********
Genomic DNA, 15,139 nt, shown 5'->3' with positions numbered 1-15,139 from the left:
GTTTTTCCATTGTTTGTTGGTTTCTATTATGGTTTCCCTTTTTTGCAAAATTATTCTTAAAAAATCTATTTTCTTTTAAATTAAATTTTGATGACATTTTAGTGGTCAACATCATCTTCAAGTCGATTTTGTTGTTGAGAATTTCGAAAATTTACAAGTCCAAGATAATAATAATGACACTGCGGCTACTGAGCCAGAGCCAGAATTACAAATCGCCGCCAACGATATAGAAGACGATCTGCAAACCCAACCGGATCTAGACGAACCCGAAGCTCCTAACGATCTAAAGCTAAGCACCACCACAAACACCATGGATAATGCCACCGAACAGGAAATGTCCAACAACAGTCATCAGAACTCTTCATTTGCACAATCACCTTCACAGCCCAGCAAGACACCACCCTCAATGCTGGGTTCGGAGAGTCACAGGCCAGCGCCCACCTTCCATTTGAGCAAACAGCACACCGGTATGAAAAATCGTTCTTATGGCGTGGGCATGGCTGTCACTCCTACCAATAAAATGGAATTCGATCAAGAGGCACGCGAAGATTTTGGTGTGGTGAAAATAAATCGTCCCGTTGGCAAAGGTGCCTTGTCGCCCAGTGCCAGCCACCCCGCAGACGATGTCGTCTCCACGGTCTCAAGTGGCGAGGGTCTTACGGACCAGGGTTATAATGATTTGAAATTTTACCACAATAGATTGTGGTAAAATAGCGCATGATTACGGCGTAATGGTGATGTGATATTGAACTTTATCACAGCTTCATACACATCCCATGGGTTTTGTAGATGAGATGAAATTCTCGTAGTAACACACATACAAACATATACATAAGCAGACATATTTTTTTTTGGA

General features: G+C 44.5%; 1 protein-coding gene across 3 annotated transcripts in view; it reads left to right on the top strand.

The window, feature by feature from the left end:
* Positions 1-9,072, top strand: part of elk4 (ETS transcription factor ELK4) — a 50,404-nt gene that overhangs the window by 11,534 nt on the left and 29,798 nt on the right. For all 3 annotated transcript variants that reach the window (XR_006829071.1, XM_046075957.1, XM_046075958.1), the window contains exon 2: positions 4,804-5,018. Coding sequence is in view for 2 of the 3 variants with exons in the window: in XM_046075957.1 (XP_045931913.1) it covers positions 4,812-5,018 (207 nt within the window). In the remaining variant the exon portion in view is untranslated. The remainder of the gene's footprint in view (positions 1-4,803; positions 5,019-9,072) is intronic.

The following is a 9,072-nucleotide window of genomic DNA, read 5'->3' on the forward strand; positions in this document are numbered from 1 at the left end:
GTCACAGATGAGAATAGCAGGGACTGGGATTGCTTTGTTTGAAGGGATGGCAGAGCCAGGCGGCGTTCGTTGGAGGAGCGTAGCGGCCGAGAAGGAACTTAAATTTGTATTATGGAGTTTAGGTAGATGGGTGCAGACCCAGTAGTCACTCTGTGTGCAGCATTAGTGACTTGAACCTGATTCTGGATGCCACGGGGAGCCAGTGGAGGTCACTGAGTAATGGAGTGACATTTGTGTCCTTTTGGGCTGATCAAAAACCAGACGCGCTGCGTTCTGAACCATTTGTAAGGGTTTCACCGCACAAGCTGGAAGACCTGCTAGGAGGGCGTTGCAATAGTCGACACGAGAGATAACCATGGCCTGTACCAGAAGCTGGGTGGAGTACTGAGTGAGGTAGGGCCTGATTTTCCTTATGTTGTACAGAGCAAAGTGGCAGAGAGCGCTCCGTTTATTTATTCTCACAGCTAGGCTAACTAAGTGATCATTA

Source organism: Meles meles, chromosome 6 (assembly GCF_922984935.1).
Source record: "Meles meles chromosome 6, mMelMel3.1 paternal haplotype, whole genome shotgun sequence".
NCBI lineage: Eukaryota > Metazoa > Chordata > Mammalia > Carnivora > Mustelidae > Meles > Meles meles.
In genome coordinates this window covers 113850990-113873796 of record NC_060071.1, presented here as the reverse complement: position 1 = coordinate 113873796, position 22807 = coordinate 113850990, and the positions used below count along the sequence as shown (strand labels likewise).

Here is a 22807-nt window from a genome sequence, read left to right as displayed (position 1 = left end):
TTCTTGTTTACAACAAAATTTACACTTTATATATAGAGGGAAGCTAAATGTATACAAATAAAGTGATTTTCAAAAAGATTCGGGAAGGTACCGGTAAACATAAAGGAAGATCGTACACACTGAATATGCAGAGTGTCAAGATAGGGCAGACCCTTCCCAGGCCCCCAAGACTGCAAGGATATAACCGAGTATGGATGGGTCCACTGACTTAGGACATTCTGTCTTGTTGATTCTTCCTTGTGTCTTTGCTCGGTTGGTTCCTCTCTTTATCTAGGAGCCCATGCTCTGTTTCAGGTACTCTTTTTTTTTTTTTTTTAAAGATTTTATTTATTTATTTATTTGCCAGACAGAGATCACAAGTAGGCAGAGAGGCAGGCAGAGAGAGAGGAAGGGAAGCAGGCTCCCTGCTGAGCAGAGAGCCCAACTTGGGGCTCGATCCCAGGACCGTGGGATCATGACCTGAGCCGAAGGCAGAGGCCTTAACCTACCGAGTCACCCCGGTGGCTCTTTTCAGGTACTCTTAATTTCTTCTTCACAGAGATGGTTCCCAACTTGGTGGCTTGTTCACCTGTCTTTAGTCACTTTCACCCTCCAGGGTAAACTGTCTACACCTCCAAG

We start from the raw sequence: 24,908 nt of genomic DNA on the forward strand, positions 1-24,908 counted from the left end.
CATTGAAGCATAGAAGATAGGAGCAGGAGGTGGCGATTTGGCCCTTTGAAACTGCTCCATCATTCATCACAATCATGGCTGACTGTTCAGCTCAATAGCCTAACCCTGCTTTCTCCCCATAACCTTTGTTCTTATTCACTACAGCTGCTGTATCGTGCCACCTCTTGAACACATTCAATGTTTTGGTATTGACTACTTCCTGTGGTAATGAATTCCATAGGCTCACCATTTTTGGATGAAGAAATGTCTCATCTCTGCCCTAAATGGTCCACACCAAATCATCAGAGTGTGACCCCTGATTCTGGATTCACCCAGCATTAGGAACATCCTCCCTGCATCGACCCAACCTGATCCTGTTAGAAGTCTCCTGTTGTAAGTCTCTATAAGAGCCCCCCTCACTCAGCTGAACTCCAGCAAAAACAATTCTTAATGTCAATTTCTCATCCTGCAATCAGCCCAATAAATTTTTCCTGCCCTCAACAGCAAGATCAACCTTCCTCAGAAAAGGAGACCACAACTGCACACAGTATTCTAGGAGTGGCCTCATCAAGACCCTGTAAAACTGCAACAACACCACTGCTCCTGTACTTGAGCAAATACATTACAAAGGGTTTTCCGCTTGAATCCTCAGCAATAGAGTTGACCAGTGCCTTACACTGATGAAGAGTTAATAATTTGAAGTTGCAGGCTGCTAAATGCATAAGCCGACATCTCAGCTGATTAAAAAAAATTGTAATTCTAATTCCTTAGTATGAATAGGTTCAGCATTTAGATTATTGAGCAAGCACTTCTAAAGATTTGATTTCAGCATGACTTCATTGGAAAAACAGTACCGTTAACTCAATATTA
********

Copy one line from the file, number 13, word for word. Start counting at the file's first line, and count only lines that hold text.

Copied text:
TTCTTGTTTACAACAAAATTTACACTTTATATATAGAGGGAAGCTAAATGTATACAAATAAAGTGATTTTCAAAAAGATTCGGGAAGGTACCGGTAAACATAAAGGAAGATCGTACACACTGAATATGCAGAGTGTCAAGATAGGGCAGACCCTTCCCAGGCCCCCAAGACTGCAAGGATATAACCGAGTATGGATGGGTCCACTGACTTAGGACATTCTGTCTTGTTGATTCTTCCTTGTGTCTTTGCTCGGTTGGTTCCTCTCTTTATCTAGGAGCCCATGCTCTGTTTCAGGTACTCTTTTTTTTTTTTTTTTAAAGATTTTATTTATTTATTTATTTGCCAGACAGAGATCACAAGTAGGCAGAGAGGCAGGCAGAGAGAGAGGAAGGGAAGCAGGCTCCCTGCTGAGCAGAGAGCCCAACTTGGGGCTCGATCCCAGGACCGTGGGATCATGACCTGAGCCGAAGGCAGAGGCCTTAACCTACCGAGTCACCCCGGTGGCTCTTTTCAGGTACTCTTAATTTCTTCTTCACAGAGATGGTTCCCAACTTGGTGGCTTGTTCACCTGTCTTTAGTCACTTTCACCCTCCAGGGTAAACTGTCTACACCTCCAAG